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Non-Prog CD Reviews

Tim Russ

Tim Russ

Review by Gary Hill

This debut from Tim Russ (best known as Tuvok on Star Trek Voyager) came out on the Crescendo label. If you are familiar with that label, you'll know that a lot of the material they have released is Star Trek related - including various soundtracks and albums by cast members. As such, some of the releases are of questionable musical merit. Such is not the case with this one. While this disc definitely shows a performer who hasn't really completely honed his style yet, it also shows one who is talented and has a lot of potential. Frankly, first albums from many artists need a bit of polishing - and many need a lot more than this one. While this is definitely not a perfect album, it showed a lot of promise and was a very worthwhile contribution. Russ certainly had nothing to be ashamed of here. Truly, the majority of the problems on the disc are more in terms of over-production (especially in the way of backing vocals) than anything else. I'm guessing that this issue can be chalked up to outside interference, a bit of inexperience in the studio, or a combination of the two. The truth is, this one is a good, if not great album, and definitely showed that Russ had a lot of potential to put forth.

This review is available in book format (hardcover and paperback) in Music Street Journal: 2006 Volume 1 at lulu.com/strangesound.

Track by Track Review
I Can't Imagine
A short progressive rock like dramatic progression (that later takes its place as a bridge) serves as an intro here. This gives way to a fairly straightforward rocking '70's style song that feels a bit like a more energized Cat Stevens. Eventually a Rabin era Yes styled drop down variant on the opening themes takes it into a reworking of the main cut. This song is a Russ composition that would be a bit mediocre but for these prog like sections.
Can't Do It Like That (Busted Rainbow)
Originally performed by Teddy Andreas, but I can't say that I've ever heard him or even of him, the overall song structure here isn't all that different from the style of the opening cut in the earlier modes. They do crank this one up at times to a fairly energized rocker. The vocal arrangements on the later segments here are quite cool.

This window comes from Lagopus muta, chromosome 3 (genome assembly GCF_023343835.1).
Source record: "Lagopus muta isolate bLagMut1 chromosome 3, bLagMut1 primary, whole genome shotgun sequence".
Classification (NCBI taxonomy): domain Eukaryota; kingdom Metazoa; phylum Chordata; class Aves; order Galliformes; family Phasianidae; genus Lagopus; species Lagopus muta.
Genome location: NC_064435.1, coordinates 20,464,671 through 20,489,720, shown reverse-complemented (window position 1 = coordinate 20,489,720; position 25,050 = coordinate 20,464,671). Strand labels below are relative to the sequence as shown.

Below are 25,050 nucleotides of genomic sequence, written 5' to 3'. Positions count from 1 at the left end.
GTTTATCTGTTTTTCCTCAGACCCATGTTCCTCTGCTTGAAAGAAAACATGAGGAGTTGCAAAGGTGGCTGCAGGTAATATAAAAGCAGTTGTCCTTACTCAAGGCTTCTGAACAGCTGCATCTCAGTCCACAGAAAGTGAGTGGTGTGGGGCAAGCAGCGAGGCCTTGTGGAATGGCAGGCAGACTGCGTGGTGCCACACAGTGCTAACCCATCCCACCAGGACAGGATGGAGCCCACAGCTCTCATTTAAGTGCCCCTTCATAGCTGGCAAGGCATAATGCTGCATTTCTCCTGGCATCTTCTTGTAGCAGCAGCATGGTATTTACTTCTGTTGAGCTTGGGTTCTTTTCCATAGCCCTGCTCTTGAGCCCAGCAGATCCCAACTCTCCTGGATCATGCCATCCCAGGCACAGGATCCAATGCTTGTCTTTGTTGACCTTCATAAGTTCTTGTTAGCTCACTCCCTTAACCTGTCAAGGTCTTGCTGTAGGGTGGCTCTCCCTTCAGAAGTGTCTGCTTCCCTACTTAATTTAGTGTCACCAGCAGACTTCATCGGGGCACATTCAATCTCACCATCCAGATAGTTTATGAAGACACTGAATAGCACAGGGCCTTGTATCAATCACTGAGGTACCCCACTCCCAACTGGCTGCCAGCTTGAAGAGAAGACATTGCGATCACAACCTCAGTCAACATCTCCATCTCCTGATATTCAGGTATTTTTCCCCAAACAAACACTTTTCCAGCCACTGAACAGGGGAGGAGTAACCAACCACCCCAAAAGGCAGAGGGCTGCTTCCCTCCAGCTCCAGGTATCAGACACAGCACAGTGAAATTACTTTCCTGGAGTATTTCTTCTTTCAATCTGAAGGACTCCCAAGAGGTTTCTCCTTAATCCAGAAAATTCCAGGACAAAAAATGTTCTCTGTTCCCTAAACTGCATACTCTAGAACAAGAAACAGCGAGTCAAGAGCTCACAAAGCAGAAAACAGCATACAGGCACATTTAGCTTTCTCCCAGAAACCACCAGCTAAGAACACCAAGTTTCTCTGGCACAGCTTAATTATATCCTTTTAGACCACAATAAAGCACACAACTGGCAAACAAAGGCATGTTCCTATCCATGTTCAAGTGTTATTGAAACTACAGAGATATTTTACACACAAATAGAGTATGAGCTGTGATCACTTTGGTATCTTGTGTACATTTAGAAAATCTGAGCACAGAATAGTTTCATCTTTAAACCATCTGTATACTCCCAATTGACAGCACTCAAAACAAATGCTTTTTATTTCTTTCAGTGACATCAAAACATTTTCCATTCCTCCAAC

I Would Stop The World
A song that was originally performed by Charles and Eddie on, of all things, the Super Mario Brothers soundtrack, a piano based melodic arrangement makes up this take on the R & B number. This one isn't as strong as the first two, feeling a little too lounge lizard for my tastes. Still, it gives Russ a chance to put in a different type of vocal performance. The sax solo is nice, too and the jazzy, near prog jam / outro is another high point.
Crossroads
This comes in feeling like "Ballroom Blitz" on the percussion, but as the fast paced bluesy arrangement joins, it becomes obvious Russ is moving in a different direction here. This is a fast paced, bouncy take on a Robert Johnson classic. While not my favorite version of the song, this does rock out well, and is definitely a unique variation. 
Money Talks
Coming in with a pretty smoking mainstream rocking tone, this feels in some ways like Spinal Tap, but only in terms of the musical style, not the absurdity. I would have preferred a bit more gritty arrangement - and the female backing vocals could have been done away with, but Russ' strong vocal performance, a fast tempoed jam and some fiery guitar work save this from mediocrity. While this was written by Gorgio Moroder, it seems like Russ chose a good song to cover here, as this one is quite obscure.
Where Do The Children Play
Russ' voice many times calls to mind Cat Stevens, so it's pretty much a no-brainer for him to cover a Stevens' song. Playing this one quite faithfully, Russ puts in a great and very evocative take on the track. I like this a lot. In fact, it's one of my favorites on the disc.
Crazy
Another original, this one comes in with a funky guitar that feels like "Pick Up The Pieces." It turns to a cool fast paced, but rather unusual progression for the verse. The chorus resolves out as a more mainstream jam, but again I could have lived without those backing vocals. This is a very intriguing rocker that's quite catchy, but still has a lot of unusual things going on. The instrumental break is a killer and borders on progressive rock. The outro has a great funky '70's rock texture.
Louisiana
Jon Anderson once called Randy Newman his favorite songwriter. Russ pays his tribute to the man with this take on his cut. It's a great piano based ballad and Russ' vocal performance here is top notch and contributes to making this a very evocative and powerful number.
Strangers
Another Russ original, this one has a pretty straightforward pop rock verse, but the chorus takes on a quirky, part jazz, part prog approach with cool minor chords. This cut is another that benefits from a tasty sax solo. The whispered female vocal at the end here is a nice touch.
Great Divide
Here Russ turns his attention to the work of Bruce Hornsby with his take on this bouncy rocker. The female backing vocals work much better on this number, lending a cool gospel texture to the piece. This is another that shows off some prog tendencies at times and is a strong one.
Love the One You're With
This tune, written by Stephen stills and brought to life by CSN, feels here like what Cat Stevens might have sounded like doing the number. It is a very strong rocking rendition with a potent arrangement.
 
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